The targets extend beyond TD’s own operations and include its “financed emissions,” or the emissions of the companies to which TD provides and facilitates capital.
“We have increased focus on how we use our financing activities and different financial products to effect change,” said Nicole Vadori, Vice President, Head of Environment, at TD. “Scope 3 financed emissions are by far the biggest part of our footprint. So, if we can work with our clients to help them tackle their emissions, that’s where we’re going to have the most impact.”
TD Securities recently developed its sustainable investment strategy to support TD’s broader decarbonization initiatives, including a commitment to invest $100 billion towards low carbon emissions by 2030.
As part of that strategy, TD Securities has made some cornerstone investments in several leading North American private equity and venture capital funds that are focused on the clean energy transition.
TD is currently working with five funds, which together represent an aggregated $6 billion in financing for 60 companies that are developing cutting-edge, low carbon solutions. Each of these funds will evaluate hundreds of opportunities in any given year and curate those that promise the most impact and return for the investors.
“We’re undergoing an evolution right now,” Vadori said. “One of our senior executives always says, ‘ESG is moving from being the icing on the cake to being baked right into the cake.’ And this is certainly true for TD. We see ESG in every corporate function, in every business segment at TD.”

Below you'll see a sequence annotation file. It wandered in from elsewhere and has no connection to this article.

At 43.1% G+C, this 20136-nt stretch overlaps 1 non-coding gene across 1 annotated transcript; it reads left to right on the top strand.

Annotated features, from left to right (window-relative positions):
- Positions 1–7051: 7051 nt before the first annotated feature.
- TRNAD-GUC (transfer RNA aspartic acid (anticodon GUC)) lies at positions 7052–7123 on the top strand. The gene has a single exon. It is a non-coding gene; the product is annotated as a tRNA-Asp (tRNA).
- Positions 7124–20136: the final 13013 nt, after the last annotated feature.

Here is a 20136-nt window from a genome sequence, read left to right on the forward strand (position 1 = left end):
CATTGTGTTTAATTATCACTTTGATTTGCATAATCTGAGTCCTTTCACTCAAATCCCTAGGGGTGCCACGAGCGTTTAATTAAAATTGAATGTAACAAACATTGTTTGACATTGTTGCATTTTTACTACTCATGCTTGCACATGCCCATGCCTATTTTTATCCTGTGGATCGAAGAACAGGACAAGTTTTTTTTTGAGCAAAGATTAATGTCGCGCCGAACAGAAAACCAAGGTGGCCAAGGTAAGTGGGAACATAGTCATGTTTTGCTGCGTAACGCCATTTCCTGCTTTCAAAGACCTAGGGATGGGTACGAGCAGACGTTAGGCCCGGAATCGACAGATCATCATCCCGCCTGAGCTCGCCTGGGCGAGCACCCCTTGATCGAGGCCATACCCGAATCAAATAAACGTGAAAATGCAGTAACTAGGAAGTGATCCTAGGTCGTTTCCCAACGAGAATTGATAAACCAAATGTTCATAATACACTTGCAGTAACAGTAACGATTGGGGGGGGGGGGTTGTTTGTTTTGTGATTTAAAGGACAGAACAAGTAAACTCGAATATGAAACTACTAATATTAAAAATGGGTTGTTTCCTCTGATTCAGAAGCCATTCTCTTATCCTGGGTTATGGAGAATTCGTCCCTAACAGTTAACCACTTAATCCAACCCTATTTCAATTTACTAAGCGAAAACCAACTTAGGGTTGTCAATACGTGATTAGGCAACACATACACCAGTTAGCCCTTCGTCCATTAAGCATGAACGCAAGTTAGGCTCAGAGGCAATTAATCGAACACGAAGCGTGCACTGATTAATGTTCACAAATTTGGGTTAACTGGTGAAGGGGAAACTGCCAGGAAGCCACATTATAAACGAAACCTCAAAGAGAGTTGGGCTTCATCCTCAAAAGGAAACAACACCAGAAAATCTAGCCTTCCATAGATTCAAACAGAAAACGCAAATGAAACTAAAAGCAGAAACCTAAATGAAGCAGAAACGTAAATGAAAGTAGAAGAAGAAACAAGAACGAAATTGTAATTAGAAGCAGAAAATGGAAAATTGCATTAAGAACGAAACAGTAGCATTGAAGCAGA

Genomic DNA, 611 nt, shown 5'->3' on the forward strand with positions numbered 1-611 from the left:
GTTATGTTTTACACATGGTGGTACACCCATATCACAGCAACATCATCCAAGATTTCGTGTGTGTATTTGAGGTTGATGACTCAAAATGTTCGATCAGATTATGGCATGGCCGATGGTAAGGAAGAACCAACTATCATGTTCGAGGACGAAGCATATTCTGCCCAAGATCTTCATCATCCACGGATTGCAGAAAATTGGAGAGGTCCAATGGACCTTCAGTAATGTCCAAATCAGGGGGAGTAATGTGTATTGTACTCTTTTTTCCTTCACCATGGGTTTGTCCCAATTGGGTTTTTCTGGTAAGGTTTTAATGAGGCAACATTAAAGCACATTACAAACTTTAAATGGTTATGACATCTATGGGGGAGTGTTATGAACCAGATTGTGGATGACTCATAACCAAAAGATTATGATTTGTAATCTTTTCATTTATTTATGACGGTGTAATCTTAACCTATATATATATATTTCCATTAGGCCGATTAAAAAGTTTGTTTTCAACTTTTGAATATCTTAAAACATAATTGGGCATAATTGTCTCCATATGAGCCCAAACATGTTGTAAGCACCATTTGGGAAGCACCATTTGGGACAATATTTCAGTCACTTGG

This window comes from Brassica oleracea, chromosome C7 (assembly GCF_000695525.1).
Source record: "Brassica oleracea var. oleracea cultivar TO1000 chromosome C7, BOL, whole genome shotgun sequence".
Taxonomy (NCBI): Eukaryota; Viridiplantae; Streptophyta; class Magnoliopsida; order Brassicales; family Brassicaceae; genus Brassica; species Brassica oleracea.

TD recently brought ESG expertise into their economics, legal, accounting, and risk management functions, among others.
“We’re turning our attention to the intersection of environmental and social issues,” Vadori said. “The thing I hear often is that the environmental issues of today are going to be the social issues of tomorrow. In solving the climate crisis, we need to understand that intersectionality, and with our focus on economic and financial inclusion, we are better equipped to ensure that actions taken in one area do not have unintended consequences in another.”
TD continues to monitor top emerging risks, many of which are laid out in the World Economic Forum’s 2022 Global Risks Report, released in January. The report presents the results of the latest Global Risks Perception Survey (GRPS), followed by an analysis of key risks emanating from current economic, societal, environmental, and technological tensions.
“Interestingly, out of the top 10 long-term global risks, the first five are environmental,” Vadori said. “The first two deal with climate change and the next three are related to biodiversity and resource loss. There’s so much intersectionality between climate change and biodiversity loss and from an economy perspective, natural resource loss is particularly concerning given resource use is closely tied to GDP. What happens when those resources are no longer available because they are depleted? All these issues are interconnected and as a global community we need to think holistically in order to address them. That’s the next ESG frontier.”
Check out additional conversations with leading experts from across the industry in our Visionary Voices: Perspectives in Energy Series.
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For TD Bank Group, a commitment to ESG has been central to its success: “Clients want to work with a bank that matches their values”Read More